When Emily Dickinson died in 1886, it was with astonishment that her sister Lavinia discovered close to eighteen hundred poems, many arranged into handbound booklets, packed away in a box.
Four years later, when the first selection of her work was published to an appreciative readership, something had been subtly altered in the appearance of the poems.
Dickinson’s style of punctuation was so at odds with the poetic conventions of the day, it was viewed as a weakness by the literary editors appointed by her family. As a result, they set about re-punctuating and ‘improving’ the texts for publication, and in doing so interfered with what was most unique about them – the lightning dash-driven impression of a brilliant mind in action.
Wild Nights – Wild Nights!
Were I with thee
Wild Nights should be
Futile – the Winds –
To a Heart in port –
Done with the Compass –
Done with the Chart!
Rowing in Eden –
Ah, the Sea!
Might I but moor – Tonight –
‘Wild nights – Wild nights! (269)’
The energy in this poem is manifested by an exhilarating combination of declaration, sigh, and flow, the clauses simultaneously joined and held apart by the poet’s signature dashes. As if those longed for nights weren’t wild enough, they are repeated three times – a classic rhetorical device – and capitalized on top. And finally, not one, but four exclamation marks: all available bells and whistles are being employed.
The punctuation in any poem serves as a set of instructions to the reader as to how it should be spoken aloud. Commas, semi-colons, full stops, line breaks: all of these can control the pace and rhythm with which another person may speak a poet’s words.
There has been much speculation as to what the dashes in Dickinson’s poems may signify, but one thing is for certain, they do not translate into the commas and full stops preferred by her early editors. The Dickinsonian dash can be seen, perhaps, as both bridge and river, both connector and divider of the words and clauses. It adds a liveliness and fluidity to the syntax, being somehow less ‘settled’ than conventional modes, and the effect can be to revitalize the language.
My Life had stood – a Loaded Gun –
In Corners – till a Day
The Owner passed – identified –
And carried Me away –
And now We roam in Sovereign Woods –
And now We hunt the Doe –
And every time I speak for Him –
The Mountains straight reply –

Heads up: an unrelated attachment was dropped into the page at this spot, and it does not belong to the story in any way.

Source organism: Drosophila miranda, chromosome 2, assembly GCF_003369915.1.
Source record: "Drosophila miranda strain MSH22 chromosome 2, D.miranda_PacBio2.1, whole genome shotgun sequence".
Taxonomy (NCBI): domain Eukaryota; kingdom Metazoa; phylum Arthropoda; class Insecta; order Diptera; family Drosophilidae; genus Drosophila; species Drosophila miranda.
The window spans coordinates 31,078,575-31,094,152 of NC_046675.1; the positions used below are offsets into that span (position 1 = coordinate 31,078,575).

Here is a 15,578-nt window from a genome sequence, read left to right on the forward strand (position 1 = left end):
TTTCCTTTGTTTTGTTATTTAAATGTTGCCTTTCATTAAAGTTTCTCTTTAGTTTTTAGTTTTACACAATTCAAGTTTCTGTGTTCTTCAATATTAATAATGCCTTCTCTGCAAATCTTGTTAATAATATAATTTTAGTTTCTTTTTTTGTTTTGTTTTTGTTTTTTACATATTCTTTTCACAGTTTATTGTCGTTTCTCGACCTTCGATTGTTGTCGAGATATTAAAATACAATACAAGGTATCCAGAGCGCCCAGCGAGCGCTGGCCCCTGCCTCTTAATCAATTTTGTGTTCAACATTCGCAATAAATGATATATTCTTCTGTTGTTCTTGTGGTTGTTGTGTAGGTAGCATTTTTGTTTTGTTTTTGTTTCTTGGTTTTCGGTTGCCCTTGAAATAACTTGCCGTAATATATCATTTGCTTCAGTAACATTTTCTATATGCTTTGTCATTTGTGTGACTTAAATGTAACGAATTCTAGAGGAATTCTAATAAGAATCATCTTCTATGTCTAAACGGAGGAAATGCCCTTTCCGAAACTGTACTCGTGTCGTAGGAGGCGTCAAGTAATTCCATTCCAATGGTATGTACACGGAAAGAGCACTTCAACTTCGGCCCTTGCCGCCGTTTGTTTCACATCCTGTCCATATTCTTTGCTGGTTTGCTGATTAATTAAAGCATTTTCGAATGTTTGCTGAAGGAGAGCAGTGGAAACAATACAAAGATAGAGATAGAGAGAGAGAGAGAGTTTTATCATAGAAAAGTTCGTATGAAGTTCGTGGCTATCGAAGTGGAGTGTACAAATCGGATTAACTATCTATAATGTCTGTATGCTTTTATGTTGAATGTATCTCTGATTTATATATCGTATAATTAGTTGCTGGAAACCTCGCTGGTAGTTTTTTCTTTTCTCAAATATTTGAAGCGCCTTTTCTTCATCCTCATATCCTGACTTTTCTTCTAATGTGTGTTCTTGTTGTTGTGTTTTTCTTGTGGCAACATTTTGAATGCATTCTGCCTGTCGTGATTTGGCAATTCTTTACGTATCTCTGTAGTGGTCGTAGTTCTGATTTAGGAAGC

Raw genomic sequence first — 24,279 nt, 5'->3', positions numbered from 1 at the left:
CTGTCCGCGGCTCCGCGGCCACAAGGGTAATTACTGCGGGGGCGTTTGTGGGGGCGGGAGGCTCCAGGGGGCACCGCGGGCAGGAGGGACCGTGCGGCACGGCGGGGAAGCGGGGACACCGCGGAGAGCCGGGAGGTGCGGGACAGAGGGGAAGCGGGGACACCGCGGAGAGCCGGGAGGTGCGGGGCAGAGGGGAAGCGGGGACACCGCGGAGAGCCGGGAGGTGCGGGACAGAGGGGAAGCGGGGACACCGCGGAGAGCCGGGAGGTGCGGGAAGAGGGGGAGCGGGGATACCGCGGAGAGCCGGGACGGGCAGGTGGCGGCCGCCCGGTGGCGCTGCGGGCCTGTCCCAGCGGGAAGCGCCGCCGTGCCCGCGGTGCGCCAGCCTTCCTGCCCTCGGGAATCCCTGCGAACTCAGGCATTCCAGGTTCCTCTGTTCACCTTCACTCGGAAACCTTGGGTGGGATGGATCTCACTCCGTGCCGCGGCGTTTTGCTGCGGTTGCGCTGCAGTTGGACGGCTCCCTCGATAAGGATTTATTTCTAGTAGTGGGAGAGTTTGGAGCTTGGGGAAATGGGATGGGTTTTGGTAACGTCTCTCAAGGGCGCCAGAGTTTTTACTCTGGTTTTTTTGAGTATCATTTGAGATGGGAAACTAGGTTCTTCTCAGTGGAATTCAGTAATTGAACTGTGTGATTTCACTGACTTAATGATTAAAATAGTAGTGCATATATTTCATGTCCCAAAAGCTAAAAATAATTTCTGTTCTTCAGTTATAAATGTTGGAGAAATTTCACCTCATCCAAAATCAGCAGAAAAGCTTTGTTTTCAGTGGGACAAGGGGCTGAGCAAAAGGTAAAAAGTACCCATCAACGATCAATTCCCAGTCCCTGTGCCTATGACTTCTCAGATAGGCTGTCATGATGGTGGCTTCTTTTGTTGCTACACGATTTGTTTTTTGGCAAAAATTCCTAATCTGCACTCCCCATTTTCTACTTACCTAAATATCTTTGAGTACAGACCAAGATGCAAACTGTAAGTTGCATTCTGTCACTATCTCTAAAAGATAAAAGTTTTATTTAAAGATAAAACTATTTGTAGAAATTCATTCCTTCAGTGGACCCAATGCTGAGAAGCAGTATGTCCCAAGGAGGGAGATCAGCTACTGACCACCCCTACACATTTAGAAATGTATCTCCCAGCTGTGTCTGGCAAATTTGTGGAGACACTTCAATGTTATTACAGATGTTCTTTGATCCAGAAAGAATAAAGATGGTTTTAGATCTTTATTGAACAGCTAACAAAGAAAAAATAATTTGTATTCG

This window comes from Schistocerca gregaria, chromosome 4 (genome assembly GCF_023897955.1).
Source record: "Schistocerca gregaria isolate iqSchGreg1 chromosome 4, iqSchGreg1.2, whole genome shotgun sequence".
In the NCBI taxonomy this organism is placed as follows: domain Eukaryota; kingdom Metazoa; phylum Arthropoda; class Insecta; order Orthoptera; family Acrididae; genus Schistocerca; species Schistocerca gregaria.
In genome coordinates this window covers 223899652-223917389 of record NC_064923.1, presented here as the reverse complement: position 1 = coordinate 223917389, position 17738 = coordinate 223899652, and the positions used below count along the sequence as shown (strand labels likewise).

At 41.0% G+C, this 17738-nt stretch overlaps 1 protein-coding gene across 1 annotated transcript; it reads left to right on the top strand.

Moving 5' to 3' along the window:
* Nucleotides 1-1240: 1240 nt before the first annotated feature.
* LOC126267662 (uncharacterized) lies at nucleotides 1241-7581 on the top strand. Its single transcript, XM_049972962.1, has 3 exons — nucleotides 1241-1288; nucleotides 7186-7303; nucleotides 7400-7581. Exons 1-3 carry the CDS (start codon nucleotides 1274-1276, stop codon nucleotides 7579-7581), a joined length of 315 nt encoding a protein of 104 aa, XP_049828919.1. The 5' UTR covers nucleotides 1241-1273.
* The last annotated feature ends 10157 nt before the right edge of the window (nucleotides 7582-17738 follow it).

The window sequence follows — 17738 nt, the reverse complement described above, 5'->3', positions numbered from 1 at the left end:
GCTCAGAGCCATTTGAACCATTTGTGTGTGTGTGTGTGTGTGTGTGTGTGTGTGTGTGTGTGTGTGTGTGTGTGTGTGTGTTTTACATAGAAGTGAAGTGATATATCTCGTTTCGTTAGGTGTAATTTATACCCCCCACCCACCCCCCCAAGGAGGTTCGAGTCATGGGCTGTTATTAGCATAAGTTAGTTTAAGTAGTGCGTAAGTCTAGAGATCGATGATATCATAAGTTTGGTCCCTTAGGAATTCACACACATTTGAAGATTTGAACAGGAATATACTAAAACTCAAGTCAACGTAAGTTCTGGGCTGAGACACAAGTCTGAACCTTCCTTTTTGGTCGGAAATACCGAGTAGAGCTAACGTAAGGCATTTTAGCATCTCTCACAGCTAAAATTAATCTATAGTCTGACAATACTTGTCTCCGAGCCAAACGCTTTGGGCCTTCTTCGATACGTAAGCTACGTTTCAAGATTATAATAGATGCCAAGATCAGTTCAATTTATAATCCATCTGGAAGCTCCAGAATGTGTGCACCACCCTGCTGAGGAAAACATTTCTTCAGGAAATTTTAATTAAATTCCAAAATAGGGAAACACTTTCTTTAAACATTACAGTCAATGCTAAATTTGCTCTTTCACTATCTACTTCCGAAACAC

Emily Dickinson was a mysterious figure in the social world of Amherst, Massachusetts, confining herself to her father’s house for much of her adult life. She is also something of an enigma when it comes to poetic form; she is both the least adventurous and the most original of poets.
Her verse forms are more related to the common meter of traditional hymns (alternating 4-beat and 3-beat lines – as in, for example, the poem above) than to the iambic pentameter of literary tradition. And yet, her idiosyncratic methods of denoting breath, emphasis and pauses, add up to an unforgettable reading experience.
I held a jewel in my fingers –
And went to sleep –
The day was warm, and winds were prosy –
I said “Twill keep” –
I woke – and chid my honest fingers,
The Gem was gone –
And now, an Amethyst remembrance
Is all I own –
‘I held a Jewel in my fingers (245)’
This image encapsulates an experience familiar to most of us, whether poets or not, losing a precious spark of inspiration to the “prosy winds” of everyday responsibilities. Like many of Dickinson’s poems, it ends on a dash. Perhaps she is simply leading us back into the silence out of which each poem emerges.
Dickinson created poems as durable as diamonds without ever receiving the boost of publication. She reminds us that poems have a life of their own, beyond the uncertain arena of contemporary reputation.
I’m Nobody! Who are you?
Are you – Nobody – Too?
Then there’s a pair of us?
Don’t tell! they’d advertise – you know!
How dreary – to be – Somebody!
How public – like a Frog –
To tell one’s name – the livelong June –
To an admiring Bog!
‘I’m Nobody! Who are you? (260)’
One wonders what such a private poet would make of our curious age of self-promotion. Today, that closing image might translate to “an admiring Blog”.
“If I read a book [and] … feel physically as if the top of my head were taken off, I know that is poetry,” wrote Dickinson in a letter. Her own Collected Poems is just such a volume – offering up new ‘jewels’ on each return.
Colette Bryce is an Irish poet who lives in the North East of England. Her collections include The Full Indian Rope Trick (Picador, 2004) and Self-Portrait in the Dark (2008). She worked as Poetry Editor at Poetry London from 2009 – 2013 and is currently completing her fourth collection of poems. Photo by Phyllis Christopher.
Published May, 2013